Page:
“This research highlights the importance of good follow-up, to detect disabilities that may not be immediately apparent.”
The study, led by Sweden’s Karolinska Institutet and published in the leading medical journal JAMA Network Open, identifies for the first time the long-term health burden of bacterial meningitis.
One in three children who suffer from bacterial meningitis live with permanent neurological disabilities due to the infection.
Importance of good follow-up
Claire Donovan, our Helpline and Information Nurse Manager, said: “We are extremely interested in the findings of this new study, which describes the long-term risks of disabilities after bacterial meningitis in childhood.
“Our support team works with many families whose children have undiagnosed disabilities following meningitis. This research highlights the importance of good follow-up, to detect disabilities that may not be immediately apparent, and adds to the wider body of knowledge and understanding of this disease.”
By analysing data from the Swedish quality register on bacterial meningitis between 1987 and 2021, the research team has been able to compare more than 3,500 people who contracted bacterial meningitis as children with just over 32,000 matched controls from the general population. The average follow-up time is over 23 years.
The results show that those diagnosed with bacterial meningitis consistently have a higher prevalence of neurological disabilities such as cognitive impairment, seizures, visual or hearing impairment, motor impairment, behavioural disorders, or structural damage to the head.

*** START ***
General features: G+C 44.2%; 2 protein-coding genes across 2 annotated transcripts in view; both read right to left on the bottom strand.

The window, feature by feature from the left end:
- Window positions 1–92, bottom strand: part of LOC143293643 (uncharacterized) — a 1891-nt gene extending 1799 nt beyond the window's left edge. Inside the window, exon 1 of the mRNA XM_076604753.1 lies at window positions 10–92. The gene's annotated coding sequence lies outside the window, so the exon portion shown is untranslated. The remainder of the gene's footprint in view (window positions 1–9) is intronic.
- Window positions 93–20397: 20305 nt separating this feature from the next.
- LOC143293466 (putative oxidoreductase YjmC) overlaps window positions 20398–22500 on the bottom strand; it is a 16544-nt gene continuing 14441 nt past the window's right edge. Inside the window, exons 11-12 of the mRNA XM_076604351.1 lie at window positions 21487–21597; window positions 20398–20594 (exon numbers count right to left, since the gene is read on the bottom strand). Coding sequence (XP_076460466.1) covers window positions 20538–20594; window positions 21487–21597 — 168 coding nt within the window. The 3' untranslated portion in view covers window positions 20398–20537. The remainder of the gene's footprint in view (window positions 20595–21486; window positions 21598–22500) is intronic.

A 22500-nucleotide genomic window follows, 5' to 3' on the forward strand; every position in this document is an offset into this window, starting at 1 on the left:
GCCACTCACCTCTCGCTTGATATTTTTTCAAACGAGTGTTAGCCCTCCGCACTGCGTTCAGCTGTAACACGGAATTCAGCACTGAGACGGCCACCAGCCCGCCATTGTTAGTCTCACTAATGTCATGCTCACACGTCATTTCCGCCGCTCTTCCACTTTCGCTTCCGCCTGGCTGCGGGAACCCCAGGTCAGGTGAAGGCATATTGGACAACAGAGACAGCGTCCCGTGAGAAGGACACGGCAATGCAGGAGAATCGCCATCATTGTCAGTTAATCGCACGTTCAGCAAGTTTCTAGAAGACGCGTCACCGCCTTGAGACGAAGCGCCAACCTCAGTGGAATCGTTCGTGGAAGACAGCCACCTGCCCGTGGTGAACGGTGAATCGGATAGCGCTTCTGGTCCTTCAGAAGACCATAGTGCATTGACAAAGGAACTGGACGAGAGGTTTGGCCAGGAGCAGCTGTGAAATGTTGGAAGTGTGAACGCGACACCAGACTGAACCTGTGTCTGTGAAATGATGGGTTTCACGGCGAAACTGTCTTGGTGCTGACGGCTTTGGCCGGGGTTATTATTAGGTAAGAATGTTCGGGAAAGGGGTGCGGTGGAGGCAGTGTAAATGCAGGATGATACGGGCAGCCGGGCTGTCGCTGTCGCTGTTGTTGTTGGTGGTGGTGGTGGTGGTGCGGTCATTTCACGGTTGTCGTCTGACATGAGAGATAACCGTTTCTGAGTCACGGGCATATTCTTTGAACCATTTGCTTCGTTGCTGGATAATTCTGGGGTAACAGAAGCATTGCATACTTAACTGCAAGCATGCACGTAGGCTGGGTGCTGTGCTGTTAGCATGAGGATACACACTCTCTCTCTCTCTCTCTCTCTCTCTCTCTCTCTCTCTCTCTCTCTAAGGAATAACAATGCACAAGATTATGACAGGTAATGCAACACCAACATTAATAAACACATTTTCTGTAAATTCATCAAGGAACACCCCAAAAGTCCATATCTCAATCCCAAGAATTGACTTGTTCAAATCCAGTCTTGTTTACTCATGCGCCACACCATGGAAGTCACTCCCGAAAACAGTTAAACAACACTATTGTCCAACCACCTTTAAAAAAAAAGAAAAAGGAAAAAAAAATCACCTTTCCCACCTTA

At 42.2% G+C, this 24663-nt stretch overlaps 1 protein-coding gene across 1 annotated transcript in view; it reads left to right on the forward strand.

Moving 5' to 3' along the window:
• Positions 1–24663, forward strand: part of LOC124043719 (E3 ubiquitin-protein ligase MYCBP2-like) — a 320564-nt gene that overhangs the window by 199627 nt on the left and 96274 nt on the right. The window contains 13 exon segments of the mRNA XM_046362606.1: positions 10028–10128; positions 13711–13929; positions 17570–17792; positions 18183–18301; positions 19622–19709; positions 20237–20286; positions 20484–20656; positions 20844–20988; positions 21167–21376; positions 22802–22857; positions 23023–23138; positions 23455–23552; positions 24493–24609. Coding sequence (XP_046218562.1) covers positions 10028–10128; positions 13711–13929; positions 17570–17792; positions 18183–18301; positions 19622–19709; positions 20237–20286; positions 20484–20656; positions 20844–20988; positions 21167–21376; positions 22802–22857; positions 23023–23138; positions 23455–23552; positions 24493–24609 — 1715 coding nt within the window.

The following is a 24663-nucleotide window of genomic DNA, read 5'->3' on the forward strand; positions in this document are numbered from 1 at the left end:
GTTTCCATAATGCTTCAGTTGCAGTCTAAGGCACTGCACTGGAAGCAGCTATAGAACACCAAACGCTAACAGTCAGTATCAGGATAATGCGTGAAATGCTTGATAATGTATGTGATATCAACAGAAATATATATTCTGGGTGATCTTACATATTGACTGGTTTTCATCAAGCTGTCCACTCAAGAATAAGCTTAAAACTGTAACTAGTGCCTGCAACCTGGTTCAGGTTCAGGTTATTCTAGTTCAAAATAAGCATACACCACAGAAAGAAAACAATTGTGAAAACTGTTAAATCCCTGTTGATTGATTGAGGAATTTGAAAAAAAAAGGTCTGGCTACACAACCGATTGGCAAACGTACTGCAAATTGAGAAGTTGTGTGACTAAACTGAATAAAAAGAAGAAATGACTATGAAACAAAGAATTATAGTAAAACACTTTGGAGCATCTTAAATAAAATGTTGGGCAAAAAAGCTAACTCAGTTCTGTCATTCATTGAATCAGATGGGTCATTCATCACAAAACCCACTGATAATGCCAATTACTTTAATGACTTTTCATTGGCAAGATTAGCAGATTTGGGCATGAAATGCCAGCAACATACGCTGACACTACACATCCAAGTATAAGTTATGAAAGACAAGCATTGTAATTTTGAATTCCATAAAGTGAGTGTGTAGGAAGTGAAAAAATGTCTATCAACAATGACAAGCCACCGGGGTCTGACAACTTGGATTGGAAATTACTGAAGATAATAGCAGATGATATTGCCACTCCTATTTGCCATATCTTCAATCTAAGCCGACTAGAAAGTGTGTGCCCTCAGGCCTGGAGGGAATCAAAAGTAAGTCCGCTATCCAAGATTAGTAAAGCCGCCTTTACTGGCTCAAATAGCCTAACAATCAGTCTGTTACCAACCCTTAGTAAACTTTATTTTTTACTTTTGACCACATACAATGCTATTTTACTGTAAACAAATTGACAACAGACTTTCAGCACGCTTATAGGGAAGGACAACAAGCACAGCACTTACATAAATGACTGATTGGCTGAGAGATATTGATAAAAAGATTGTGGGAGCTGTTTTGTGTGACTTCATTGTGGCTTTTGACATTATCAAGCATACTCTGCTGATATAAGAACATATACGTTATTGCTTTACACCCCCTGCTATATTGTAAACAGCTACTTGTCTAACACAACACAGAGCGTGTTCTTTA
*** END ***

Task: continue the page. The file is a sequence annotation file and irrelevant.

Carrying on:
The risk was highest for structural head injuries – 26 times the risk; hearing impairment – almost eight times the risk; and motor impairment – almost five times the risk.
About one in three people affected by bacterial meningitis had at least one neurological impairment compared to one in ten among the control group.
Whole family affected
Federico Iovino, one of the authors of the study and an associate professor in Medical Microbiology at the Karolinska Institutet, said:
“When children are affected, the whole family is affected. If a three-year-old child has impaired cognition, a motor disability, impaired or lost vision or hearing, it has a major impact. These are lifelong disabilities that become a major burden for both the individual and society, as those affected need health care support for the rest of their lives.
"Our research shows that even if the bacterial infection is cured, many people suffer from neurological impairment afterwards."
The research team will now continue its work to try to develop treatments that can protect neurons in the brain during the few days it takes for the antibiotics used to treat meningitis to take full effect.